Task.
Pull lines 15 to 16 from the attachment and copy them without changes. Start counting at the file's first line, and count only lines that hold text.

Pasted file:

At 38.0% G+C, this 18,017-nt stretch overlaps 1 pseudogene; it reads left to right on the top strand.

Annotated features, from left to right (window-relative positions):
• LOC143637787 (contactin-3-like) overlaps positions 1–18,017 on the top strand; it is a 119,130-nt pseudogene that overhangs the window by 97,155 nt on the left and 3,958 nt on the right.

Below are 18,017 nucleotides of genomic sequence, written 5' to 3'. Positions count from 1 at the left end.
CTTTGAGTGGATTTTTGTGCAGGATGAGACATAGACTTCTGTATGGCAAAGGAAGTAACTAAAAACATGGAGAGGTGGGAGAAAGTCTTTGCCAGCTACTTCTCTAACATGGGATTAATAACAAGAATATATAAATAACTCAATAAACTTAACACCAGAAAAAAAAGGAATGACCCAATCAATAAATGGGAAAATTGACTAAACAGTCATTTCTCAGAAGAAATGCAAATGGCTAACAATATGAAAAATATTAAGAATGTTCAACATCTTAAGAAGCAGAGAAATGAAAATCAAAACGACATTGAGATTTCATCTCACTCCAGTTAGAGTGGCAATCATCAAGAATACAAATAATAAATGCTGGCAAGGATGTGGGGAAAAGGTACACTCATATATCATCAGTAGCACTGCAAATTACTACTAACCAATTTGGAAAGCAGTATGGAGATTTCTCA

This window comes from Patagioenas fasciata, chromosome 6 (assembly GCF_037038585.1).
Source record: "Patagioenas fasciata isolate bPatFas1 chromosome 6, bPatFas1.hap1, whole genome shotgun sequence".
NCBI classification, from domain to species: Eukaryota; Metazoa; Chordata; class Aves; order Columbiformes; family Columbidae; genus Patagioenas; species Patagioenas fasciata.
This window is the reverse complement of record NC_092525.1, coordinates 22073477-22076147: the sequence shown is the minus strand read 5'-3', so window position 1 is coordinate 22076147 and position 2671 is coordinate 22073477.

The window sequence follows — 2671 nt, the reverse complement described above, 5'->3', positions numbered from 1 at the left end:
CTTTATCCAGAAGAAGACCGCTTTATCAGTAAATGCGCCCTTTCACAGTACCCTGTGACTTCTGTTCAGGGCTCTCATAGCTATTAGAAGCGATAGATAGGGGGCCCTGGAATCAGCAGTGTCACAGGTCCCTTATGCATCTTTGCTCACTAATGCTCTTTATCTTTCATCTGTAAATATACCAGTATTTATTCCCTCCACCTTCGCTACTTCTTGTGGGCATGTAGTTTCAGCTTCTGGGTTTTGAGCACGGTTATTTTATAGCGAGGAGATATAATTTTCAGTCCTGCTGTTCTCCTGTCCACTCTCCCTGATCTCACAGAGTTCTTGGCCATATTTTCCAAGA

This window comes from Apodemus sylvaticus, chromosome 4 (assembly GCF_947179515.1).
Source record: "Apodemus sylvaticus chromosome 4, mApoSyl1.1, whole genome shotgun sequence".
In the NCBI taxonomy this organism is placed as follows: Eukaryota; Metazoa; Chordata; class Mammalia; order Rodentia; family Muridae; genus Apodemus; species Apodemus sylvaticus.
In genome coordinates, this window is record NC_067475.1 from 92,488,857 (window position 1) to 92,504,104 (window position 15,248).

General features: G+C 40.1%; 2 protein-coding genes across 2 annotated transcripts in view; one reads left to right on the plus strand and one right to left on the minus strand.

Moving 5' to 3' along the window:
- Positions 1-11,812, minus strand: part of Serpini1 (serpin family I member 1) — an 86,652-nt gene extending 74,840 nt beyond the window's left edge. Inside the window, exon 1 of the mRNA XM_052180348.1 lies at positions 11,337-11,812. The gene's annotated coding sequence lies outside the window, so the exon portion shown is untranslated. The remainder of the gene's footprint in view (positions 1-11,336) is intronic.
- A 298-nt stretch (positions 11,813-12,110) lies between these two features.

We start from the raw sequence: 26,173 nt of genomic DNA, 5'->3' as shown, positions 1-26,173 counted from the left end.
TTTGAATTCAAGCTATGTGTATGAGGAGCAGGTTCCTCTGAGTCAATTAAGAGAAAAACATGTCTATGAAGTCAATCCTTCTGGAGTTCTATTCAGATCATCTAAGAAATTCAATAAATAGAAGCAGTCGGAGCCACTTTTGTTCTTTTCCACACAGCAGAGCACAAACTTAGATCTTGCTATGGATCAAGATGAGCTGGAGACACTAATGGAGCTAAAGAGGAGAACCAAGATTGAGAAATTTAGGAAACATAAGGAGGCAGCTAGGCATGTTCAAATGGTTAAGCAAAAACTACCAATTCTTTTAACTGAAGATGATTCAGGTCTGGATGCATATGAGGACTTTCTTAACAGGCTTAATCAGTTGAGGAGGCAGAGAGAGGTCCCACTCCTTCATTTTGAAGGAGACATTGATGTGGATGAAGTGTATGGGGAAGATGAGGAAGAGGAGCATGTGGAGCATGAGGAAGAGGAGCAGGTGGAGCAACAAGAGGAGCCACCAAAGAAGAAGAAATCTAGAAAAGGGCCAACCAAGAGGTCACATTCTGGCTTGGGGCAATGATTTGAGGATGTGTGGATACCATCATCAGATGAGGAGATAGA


In genome coordinates, this window is record NC_067475.1 from 92,488,857 (window position 1) to 92,504,104 (window position 15,248).

General features: G+C 40.1%; 2 protein-coding genes across 2 annotated transcripts in view; one reads left to right on the plus strand and one right to left on the minus strand.